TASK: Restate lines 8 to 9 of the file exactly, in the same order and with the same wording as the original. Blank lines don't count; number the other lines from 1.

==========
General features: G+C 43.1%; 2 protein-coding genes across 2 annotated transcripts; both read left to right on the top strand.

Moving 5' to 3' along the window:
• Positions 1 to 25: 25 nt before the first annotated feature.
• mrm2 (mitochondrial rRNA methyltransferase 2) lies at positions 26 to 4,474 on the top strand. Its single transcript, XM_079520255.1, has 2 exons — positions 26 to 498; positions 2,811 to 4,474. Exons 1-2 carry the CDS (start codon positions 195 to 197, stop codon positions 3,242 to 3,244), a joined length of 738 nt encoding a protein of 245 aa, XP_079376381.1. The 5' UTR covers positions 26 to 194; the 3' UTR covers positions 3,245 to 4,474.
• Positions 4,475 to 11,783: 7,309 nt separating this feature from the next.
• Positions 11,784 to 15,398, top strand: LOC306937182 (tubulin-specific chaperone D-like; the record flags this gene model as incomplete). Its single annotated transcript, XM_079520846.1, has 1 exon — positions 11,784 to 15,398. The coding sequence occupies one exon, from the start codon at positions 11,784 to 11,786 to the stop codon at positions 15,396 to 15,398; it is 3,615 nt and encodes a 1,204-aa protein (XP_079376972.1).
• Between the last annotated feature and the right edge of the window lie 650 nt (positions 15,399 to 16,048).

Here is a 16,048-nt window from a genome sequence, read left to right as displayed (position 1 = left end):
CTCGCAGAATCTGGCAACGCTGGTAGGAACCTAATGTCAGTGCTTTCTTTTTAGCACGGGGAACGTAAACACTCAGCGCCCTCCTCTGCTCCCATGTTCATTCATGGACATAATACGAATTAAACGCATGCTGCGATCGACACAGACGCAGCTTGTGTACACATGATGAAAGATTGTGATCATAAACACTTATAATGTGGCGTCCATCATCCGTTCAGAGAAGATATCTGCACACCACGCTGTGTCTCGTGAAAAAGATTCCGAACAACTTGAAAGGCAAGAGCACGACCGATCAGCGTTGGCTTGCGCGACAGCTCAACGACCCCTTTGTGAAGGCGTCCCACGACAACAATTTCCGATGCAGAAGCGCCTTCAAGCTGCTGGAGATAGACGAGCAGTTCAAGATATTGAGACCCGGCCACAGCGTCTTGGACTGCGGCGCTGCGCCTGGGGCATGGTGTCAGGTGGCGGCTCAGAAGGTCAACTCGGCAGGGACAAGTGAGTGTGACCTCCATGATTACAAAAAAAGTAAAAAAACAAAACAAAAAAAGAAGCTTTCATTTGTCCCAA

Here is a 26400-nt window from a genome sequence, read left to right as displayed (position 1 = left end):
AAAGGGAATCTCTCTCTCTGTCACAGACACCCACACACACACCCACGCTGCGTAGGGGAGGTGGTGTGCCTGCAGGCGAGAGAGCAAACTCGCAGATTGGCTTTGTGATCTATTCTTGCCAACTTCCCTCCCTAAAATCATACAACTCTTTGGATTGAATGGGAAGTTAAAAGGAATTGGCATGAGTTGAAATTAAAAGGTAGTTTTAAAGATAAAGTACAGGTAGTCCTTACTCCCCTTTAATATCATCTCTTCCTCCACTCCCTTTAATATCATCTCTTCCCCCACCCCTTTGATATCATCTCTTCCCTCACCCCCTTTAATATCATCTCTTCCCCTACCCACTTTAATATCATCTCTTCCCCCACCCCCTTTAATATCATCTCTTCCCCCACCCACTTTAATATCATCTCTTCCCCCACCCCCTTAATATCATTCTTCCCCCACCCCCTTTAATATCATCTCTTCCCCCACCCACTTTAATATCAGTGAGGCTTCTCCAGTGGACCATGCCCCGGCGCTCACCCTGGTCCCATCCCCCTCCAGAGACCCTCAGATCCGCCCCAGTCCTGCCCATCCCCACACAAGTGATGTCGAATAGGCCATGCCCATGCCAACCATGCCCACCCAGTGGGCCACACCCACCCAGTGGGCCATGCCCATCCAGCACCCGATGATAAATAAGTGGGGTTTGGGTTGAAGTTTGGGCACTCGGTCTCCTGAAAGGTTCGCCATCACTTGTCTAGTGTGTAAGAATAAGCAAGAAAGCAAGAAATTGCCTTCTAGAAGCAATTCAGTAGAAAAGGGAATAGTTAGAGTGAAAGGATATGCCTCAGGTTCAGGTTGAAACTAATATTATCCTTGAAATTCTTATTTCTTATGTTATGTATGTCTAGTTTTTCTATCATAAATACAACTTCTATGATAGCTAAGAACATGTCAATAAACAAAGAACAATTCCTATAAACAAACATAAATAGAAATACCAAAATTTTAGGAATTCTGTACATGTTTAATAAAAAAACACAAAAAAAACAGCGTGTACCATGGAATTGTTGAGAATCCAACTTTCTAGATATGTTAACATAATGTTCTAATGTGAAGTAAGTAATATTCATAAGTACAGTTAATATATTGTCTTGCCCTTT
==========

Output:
Here is a 16,048-nt window from a genome sequence, read left to right as displayed (position 1 = left end):
CTCGCAGAATCTGGCAACGCTGGTAGGAACCTAATGTCAGTGCTTTCTTTTTAGCACGGGGAACGTAAACACTCAGCGCCCTCCTCTGCTCCCATGTTCATTCATGGACATAATACGAATTAAACGCATGCTGCGATCGACACAGACGCAGCTTGTGTACACATGATGAAAGATTGTGATCATAAACACTTATAATGTGGCGTCCATCATCCGTTCAGAGAAGATATCTGCACACCACGCTGTGTCTCGTGAAAAAGATTCCGAACAACTTGAAAGGCAAGAGCACGACCGATCAGCGTTGGCTTGCGCGACAGCTCAACGACCCCTTTGTGAAGGCGTCCCACGACAACAATTTCCGATGCAGAAGCGCCTTCAAGCTGCTGGAGATAGACGAGCAGTTCAAGATATTGAGACCCGGCCACAGCGTCTTGGACTGCGGCGCTGCGCCTGGGGCATGGTGTCAGGTGGCGGCTCAGAAGGTCAACTCGGCAGGGACAAGTGAGTGTGACCTCCATGATTACAAAAAAAGTAAAAAAACAAAACAAAAAAAGAAGCTTTCATTTGTCCCAA